In a 23-page decision, U.S. District Judge Marsha Pechman determined Monday in the case of Karnoski v. Trump the policy likely violates rights to equal protection and substantive due process as well as rights under the First Amendment.
“The court finds that plaintiffs are entitled to a preliminary injunction to preserve the status quo that existed prior to the change in policy announced by President Trump on Twitter and in his presidential memorandum,” Pechman writes.
Although Pechman determines the Obama-era policy change allowing transgender military service was methodical, that wasn’t the case for Trump because he announced it on Twitter “abruptly and without any evidence of considered reason or deliberation.”
As a result of her preliminary injunction, Pechman enjoins the Trump administration “from taking any action relative to transgender individuals that is inconsistent with the status quo that existed prior to President Trump’s July 26, 2017 announcement.”
Pechman, a Clinton appointee, concludes transgender status is a quasi-suspect classification on the basis that gender is a quasi-suspect classification, and therefore the transgender military ban should be subject to heightened scrutiny.
“Because defendants have failed to demonstrate that the policy prohibiting transgender individuals from serving openly is substantially related to important government interests, it does not survive intermediate scrutiny,” Pechman writes.
The lawsuit was filed by Lambda Legal and OutServe-SLDN on behalf of the nine transgender people who either serve or wish to serve in the U.S. armed forces and three organization plaintiffs: Human Rights Campaign, the Seattle-based Gender Justice League and the American Military Partner Association. Washington State also joined as a plaintiff in the case.
Peter Renn, senior attorney for Lambda Legal, said in a statement the court ruling was a victory for transgender people in the military.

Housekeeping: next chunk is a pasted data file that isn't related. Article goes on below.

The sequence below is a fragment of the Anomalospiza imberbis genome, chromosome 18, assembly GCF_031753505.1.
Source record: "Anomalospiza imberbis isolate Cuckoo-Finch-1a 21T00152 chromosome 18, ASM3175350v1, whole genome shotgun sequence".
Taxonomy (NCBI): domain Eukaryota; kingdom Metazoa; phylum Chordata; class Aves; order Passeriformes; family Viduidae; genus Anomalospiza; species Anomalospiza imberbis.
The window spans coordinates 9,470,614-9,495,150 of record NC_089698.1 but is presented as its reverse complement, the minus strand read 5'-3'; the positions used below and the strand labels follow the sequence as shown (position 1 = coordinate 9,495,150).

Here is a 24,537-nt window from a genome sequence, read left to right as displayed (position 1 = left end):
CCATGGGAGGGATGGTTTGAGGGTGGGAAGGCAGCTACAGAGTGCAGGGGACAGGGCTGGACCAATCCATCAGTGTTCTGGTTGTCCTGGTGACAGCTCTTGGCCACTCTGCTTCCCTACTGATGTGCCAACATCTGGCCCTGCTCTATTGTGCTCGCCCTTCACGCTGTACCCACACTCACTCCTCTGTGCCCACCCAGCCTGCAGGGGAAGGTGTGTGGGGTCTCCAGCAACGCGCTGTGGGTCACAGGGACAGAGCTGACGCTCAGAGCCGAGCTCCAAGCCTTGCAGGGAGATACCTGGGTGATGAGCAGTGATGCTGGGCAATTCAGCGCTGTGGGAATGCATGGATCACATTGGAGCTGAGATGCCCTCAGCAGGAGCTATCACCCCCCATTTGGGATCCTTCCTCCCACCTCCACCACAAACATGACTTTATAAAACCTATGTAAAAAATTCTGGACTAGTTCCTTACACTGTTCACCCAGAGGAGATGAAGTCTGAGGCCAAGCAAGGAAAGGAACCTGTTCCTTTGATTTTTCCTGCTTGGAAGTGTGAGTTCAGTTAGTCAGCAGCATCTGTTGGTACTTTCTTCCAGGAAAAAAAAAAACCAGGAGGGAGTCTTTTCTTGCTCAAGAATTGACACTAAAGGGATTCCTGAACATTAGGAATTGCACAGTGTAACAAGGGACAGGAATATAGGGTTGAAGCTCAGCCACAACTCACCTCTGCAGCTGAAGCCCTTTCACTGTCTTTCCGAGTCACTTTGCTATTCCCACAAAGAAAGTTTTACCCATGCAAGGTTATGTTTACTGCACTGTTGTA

“There is no valid reason to deny transgender people the right to serve their country. The court heard that argument, and agreed,” Renn said. “Before the president’s vicious attack on transgender Americans, transgender service members had been serving openly and proudly in every branch of the U.S. military. Today’s ruling allows them to continue to do the job of defending our country while the case continues.”
Among the nine plaintiffs in the case is Staff Sergeant Cathrine Schmid, who said in a statement she’s “incredibly relieved to know that I can continue to do my job and serve our nation without the additional stress of worrying that I could be discharged as soon as next March.”
“Being transgender has no impact on my ability to perform my duties, and I’m grateful that I will be able to continue to serve the people of the United States as this case moves through the courts,” Schmid said.
Although Pechman rules in favor of plaintiffs for most claims, she denies assertions Trump’s ban violates the right to procedural due process under the Fifth Amendment on the basis the lawsuit alleges neither a “protectible liberty or property interest” nor a “denial of adequate procedural protections.”
Federal judges in D.C. and Baltimore have already issued rulings against Trump’s transgender military ban. Pechman is the third judge to determine the policy is unconstitutional. A fourth lawsuit against the ban, filed by Equality California, is pending before federal court in California.
As a result of these rulings, transgender people already in the military can continue to serve without fear of discharge over their gender identity and the Pentagon must begin admitting qualified transgender enlistees beginning Jan. 1.
The Pechman order was handed down on the same day the federal judge refused to stay her order as it pertains to transgender enlistments and the Pentagon announced it would begin accepting qualified transgender recruits at the start of the new year.
Source : http://www.washingtonblade.com/2017/12/11/third-court-rules-trumps-transgender-military-ban/